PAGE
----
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About Morning Oregonian. (Portland, Or.) 1861-1937 | View Entire Issue (March 29, 1916)
THE MORNING OKEGONIAIT. ..WEDNESDAY... 3IAHCII .29, 19 1 G.
Accusation of Duplicity and
Violation of Ethics De
SHARP CRITICISMS MADE
distances of Alleged Unprofessional
Conduct and Sharp Prac-ticc
Enumerated in Brief Op
ffAEHIXGTOX, March 28. Counsel
for the opposition to confirmation of
Louis Di Brandeis as ani Associate Jus
tice of the Supreme Court today filed
a. brief with the Senate judiciary sub
committee, asserting that they had
proved that Mr. Brandeis had violated
the -canons of professional ethics of the
American Bar Association, had made
false and misleading statements, had
been gruilty of duplicity in the per
formance of his professional duties,
had represented interests opposed to
the public welfare and had been guilty
of sharp practices. The sub-committee
probably will vote Saturday on its
The attorneys who signed the brief,
which purports to summarize 1300
pages of testimony heard by the com
mittee, were Austen G. Fox and Ken
neth Ppence, of New York. The stand
nrd of professional ethii-.s which they
charge Mr. Brandeis with having vio
lated is one which forbids a lawyer in
whom confidence had been reposed by
a client thereafter from accepting em
ployment from others in matters ad
versely affecting any interest of the
client with respect to which the confi
dence had been reposed.
Several Cases Cited.
The attorneys say they proved Mr.
Brandeis violated this canon by his
conduct in connection with the bank
ruptcy affairs of James T. Lennox, the
"Warren will case, the United Shoe
Machinery Company, Equitable Life As
surance Society and the Gillette Safety
Kalse and misleading statements or
acts of duplicity are asserted to have
been proved in the Ballinger-Pinchot
hearing, the Boston &. Maine merger
fight and the New York & New Eng
Under the heading of proof as to
representing interests opposed to the
public welfare and acts of sharp prac
tices, the attorneys refer to Mr. Bran
deis' conduct in the 5 per cent advance
rate case of 1913 before the Interstate
Commerce Commission and to his ap
pearing "as registered lobbyist before
the Massachusetts Legislature for the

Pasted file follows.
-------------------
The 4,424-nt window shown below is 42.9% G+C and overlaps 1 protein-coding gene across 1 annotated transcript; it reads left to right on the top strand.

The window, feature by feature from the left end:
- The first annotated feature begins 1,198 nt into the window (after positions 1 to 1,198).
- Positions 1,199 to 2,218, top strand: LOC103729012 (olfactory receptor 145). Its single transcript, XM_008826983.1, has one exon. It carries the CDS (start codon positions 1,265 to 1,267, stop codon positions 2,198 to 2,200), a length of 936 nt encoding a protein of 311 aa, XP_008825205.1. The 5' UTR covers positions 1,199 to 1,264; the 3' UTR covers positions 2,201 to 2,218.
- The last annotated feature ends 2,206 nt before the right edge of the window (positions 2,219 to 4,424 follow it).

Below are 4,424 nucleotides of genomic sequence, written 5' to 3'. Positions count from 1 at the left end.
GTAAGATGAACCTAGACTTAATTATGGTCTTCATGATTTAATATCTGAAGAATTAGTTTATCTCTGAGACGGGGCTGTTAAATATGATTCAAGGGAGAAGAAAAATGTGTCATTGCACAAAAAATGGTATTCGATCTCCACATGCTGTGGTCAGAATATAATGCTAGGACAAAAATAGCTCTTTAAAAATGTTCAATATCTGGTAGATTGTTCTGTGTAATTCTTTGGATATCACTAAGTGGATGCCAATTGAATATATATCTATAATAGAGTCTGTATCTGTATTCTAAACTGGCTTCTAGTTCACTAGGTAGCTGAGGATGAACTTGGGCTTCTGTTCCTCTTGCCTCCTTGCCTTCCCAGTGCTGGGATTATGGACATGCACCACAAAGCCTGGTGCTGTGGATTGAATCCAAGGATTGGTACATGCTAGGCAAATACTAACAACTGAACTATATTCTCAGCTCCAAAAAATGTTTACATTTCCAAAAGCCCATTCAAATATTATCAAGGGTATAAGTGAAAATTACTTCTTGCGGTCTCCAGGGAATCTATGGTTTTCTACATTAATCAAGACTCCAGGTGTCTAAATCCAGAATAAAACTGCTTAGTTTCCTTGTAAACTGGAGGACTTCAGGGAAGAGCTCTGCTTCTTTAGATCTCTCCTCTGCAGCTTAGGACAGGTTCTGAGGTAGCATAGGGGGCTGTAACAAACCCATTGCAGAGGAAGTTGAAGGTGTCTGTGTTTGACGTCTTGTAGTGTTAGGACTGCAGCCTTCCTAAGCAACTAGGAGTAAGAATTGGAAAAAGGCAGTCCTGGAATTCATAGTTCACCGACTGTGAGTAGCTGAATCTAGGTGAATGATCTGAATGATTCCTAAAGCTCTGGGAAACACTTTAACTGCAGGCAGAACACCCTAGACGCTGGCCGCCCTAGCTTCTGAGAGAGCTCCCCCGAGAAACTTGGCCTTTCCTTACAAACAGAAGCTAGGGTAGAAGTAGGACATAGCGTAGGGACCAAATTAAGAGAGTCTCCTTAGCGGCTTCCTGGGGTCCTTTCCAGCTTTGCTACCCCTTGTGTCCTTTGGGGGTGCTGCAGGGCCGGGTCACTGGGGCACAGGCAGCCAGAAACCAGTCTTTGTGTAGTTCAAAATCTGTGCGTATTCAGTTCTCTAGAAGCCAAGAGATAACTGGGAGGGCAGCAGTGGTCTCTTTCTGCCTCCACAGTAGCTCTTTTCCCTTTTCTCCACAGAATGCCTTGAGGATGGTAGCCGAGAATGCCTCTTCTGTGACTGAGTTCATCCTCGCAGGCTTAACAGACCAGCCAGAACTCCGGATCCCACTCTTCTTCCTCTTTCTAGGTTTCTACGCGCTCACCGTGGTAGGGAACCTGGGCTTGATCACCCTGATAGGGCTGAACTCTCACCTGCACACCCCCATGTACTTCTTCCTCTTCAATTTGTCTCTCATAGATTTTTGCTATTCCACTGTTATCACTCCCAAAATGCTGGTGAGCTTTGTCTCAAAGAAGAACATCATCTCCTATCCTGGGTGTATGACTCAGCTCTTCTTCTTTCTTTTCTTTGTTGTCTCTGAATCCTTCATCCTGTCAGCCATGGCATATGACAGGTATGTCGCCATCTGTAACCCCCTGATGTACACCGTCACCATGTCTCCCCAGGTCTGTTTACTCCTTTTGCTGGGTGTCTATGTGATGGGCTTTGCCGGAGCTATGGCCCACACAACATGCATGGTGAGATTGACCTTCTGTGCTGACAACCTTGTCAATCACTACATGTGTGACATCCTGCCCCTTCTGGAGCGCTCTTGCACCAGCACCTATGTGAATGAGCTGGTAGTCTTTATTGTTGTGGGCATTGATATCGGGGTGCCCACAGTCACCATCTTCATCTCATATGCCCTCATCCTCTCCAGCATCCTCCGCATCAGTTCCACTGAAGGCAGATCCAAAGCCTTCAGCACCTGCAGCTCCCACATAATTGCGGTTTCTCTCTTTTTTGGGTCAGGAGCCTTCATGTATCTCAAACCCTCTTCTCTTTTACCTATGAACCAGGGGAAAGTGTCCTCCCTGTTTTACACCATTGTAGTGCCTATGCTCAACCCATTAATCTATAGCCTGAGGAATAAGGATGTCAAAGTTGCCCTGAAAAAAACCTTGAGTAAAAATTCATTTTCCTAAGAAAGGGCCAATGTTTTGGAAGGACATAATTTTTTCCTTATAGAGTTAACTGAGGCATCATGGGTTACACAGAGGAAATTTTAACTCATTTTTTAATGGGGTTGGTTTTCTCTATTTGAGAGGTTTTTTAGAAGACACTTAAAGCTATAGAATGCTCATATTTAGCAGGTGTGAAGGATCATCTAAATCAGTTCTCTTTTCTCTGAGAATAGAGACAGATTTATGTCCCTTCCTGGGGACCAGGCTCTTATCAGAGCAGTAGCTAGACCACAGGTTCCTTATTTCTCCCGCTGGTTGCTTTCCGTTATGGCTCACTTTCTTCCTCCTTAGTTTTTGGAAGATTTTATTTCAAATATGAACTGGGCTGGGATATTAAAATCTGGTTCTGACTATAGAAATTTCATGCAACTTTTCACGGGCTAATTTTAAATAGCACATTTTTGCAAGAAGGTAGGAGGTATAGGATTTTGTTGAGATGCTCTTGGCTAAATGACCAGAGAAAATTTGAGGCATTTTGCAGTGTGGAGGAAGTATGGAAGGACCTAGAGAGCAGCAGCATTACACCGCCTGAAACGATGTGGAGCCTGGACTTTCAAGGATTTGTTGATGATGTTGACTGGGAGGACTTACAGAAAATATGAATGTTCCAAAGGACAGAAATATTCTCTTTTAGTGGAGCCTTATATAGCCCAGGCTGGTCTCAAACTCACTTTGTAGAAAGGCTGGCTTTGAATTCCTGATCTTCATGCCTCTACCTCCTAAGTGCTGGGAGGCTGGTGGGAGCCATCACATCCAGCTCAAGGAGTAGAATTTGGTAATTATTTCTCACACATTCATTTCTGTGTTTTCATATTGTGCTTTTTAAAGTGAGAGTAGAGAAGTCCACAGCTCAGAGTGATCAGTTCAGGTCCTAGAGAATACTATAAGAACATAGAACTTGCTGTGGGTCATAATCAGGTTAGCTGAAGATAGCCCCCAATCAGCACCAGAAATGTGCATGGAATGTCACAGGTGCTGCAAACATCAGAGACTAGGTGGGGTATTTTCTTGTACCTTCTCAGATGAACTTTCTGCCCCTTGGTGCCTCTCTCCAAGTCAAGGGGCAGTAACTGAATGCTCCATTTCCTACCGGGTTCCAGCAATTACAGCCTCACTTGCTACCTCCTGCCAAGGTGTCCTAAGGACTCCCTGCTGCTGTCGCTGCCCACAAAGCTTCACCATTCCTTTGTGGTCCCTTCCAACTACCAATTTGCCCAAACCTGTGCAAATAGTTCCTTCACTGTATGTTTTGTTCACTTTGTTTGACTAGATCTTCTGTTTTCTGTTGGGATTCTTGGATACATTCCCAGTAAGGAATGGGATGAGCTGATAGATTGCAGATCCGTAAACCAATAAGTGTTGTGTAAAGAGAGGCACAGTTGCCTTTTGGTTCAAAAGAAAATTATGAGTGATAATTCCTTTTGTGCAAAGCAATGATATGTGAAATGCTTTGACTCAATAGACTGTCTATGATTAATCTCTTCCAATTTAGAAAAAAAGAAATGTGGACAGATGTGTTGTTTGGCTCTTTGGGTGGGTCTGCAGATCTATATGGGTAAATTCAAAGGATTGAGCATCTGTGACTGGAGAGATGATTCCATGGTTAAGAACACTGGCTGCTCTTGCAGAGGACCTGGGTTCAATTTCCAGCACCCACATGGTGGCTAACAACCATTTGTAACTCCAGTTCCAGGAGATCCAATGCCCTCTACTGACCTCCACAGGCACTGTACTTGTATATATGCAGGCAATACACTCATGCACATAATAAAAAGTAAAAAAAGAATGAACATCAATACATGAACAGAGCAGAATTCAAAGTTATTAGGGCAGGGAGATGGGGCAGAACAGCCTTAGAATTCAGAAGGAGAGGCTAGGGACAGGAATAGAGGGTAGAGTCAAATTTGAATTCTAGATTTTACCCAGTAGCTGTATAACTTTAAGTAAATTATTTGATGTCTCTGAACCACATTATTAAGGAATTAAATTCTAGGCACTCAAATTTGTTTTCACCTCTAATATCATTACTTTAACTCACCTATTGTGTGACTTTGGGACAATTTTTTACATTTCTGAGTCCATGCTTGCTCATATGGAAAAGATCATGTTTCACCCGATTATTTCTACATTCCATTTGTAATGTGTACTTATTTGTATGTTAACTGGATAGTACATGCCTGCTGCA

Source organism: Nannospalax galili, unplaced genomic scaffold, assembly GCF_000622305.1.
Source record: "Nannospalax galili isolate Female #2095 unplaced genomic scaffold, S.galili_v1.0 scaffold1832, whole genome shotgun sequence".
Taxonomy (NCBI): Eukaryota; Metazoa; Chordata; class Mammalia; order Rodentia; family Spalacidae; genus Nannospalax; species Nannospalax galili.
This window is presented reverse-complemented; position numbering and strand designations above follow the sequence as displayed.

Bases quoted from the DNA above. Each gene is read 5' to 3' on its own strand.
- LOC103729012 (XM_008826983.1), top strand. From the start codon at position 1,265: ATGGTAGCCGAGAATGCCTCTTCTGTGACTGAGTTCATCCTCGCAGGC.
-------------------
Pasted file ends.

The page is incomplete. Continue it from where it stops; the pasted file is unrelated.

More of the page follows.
Sodden Changes Knnneratrd.
His conduct in the Old Dominion Cop
per case is criticised fcy the attorneys
and as "other instances of Mr. Bran
dels' sudden and unexpected change
of position" they refer to the Consol
idated Gas incident and the price main
Even if there be doubt as to the
standard of professional conduct of Mr.
Brandeis, the attorneys contend that his
nomination should not be confirmed.
They point out that eight ex-presidents
of the American Bar Association have
protested against confirmation and that
the only ex-president who appeared in
support of confirmation had known Mr.
Brandeis only silghtly.
dation, as it did when Mr. Sinnott
moved an amendment broadening the
free use provision of the bill, ap
plicable to timber for mining develop
ment. Kind's Prnrnt Status In Doubt.
There is a difference of opinion
among members of the committee as
to the status of John Lind and other
holders of executory contracts, now
that section 7 has been eliminated.
Some believe that the lands covered
by executory contracts will revert to
the Government as unsold land, while
others believe the contracting parties
can still go into court. and have their
rights legally determined. Whatever
the fact, the Lind amendment is now
passed up to the Senate committee,
which as yet-has given no considera
tion to the Chamberlain bill.
After conference with Chairman
Ferris, Representative McArthur said
he would introduce immediately a bill
newly defining the boundaries of the
Bull Run forest reserve to include all
public lands now embraced and all
other lands which may accrue to the
Government. This will include 11,360
acres of Oregon & California lands
that lie within the present limits of
the reserve and will protect Portland's
water supply fully.
LONE VOYAGER WRECKED
INTENDED "WORLD TOIH FROM SE
ATTLE ENDS ON ISLAND.
COUNTIES GET 30, STATE 20
f Continued Frnm First Page.
ported on the final vote by Represen
tatives Church, Timberlake, Freeman
and Crandon, but there was a majority
of two against them.
Representative Sinnott then under
took to amend the bill so that the state
of Oregon would get 40 per cent of the
receipts for its school fund, an equal
Amount to go to the counties. Every
other member of the committee voted